- Evolution: As dogs were evolving to live with humans, they were often scavengers. They ate what they could find, including garbage and human feces. This made them very valuable as helpers to humans because they kept living spaces clean. For the dogs, even the foulest-smelling leftovers could be the makings of a nutritious meal. Some experts speculate that these instincts carry over to this day.
- Nostalgia: Some people hypothesize that poop reminds dogs of the warm, soft, regurgitated meals a mother dog would give her pups in the wild, like very smelly comfort food.
- Boredom: Some dogs may eat feces simply because they are bored or neglected. If a dog spends a large amount of time chained or confined to a small area, he may eat feces to pass the time.
- Stress: Dogs may eat stool as a manifestation of stress. Puppy mill dogs are a common example of this.
- Fear: Dogs may eat their own stool to hide the evidence. This can happen when they've been reprimanded too harshly for fecal accidents in the past. This is one reason never to harshly punish a dog for having eliminated in the house.
- Attention Seeking: Dogs may eat stool out of a desire for attention, even the negative kind. It's important to recognize that the fuss you make when your dog misbehaves may actually be promoting the behavior. A firm correction and a positive redirection is a much better strategy.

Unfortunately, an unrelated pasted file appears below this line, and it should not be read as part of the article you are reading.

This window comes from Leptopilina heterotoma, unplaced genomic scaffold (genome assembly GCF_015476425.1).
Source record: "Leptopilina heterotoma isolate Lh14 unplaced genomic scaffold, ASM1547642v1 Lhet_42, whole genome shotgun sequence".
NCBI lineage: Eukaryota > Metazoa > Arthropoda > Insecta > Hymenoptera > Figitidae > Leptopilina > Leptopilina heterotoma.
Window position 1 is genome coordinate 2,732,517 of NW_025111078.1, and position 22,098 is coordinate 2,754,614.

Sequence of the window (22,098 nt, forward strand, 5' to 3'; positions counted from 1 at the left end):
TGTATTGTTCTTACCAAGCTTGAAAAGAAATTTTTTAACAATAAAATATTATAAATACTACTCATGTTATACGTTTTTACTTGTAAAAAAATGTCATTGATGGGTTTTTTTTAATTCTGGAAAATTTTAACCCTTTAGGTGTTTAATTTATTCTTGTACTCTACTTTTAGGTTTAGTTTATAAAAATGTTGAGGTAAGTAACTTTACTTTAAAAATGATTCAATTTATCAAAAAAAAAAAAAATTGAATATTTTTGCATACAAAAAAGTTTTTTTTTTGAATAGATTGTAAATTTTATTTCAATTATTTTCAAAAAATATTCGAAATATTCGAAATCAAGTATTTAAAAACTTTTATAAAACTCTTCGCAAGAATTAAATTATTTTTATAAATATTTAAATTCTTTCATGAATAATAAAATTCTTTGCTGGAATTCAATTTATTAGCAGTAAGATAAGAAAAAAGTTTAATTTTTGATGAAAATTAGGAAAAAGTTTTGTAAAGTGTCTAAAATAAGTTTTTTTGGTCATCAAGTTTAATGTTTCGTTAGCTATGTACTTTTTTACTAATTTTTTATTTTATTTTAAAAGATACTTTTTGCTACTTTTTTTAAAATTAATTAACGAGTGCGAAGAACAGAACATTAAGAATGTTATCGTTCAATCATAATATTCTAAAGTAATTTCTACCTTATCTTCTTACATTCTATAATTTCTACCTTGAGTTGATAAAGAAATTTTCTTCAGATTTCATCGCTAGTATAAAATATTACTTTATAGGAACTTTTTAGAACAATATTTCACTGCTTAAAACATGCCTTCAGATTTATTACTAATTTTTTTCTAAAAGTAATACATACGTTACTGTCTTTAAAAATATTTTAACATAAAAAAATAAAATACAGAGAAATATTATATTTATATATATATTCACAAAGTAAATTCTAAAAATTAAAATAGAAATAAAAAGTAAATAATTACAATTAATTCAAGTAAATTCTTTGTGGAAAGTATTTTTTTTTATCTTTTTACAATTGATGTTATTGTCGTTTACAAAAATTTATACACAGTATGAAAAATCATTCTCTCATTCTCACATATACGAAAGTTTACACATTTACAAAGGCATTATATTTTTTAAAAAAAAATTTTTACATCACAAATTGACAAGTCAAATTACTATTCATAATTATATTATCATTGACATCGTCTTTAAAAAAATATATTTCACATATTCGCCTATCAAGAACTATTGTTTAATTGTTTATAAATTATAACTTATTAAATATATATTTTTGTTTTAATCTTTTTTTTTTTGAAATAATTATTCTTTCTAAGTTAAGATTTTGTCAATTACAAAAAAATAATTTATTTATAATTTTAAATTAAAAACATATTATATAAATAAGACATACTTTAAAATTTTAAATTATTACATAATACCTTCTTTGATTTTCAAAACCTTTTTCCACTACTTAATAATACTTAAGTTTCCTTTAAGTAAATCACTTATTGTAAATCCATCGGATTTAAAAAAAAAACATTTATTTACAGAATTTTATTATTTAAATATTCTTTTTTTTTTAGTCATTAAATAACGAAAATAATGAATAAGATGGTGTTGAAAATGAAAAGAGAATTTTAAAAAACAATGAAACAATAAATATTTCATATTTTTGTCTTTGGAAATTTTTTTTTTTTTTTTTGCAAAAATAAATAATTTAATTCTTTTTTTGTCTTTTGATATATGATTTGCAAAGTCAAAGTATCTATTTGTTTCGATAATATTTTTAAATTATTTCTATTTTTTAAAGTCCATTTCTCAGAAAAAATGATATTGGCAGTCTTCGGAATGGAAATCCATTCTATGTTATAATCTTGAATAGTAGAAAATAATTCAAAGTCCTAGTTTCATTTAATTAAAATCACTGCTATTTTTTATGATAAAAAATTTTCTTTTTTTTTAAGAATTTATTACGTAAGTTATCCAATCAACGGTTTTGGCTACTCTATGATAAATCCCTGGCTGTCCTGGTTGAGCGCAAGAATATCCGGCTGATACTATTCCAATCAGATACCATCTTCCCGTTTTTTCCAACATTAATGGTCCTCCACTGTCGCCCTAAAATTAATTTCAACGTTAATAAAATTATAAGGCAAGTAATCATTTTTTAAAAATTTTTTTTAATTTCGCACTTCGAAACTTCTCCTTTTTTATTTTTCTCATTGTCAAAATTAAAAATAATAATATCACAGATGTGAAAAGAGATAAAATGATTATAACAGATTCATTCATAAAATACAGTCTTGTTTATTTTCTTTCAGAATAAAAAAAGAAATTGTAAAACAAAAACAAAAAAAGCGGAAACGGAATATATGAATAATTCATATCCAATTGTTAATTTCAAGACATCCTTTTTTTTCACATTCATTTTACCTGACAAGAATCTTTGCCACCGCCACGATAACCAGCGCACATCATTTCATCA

- Unknown: Sometimes there's just no obvious reason. Your veterinarian or an animal behavior specialist are critical resources in getting to the bottom of it. No pun intended.
Treatment Strategies for Coprophagia in Dogs
- If your dog eats feces, consult your veterinarian first. A thorough history and physical may reveal medical or behavioral causes for the behavior. Your vet may recommend tests to rule out parasites or other digestive problems. If malnutrition or malabsorption is suspected, your veterinarian may make specific recommendations for high-quality, nutrient-dense foods to give him.
- Go outside with your dog when he goes out to defecate, and clean up all feces right away. Use a designated area in the yard for eliminating, and don't let your dog go in that area at other times.
- Create a physical barrier to your cat's litter box that the cat can get around but the dog can't. A baby gate with a cat-sized gap underneath can work as long as it's stable.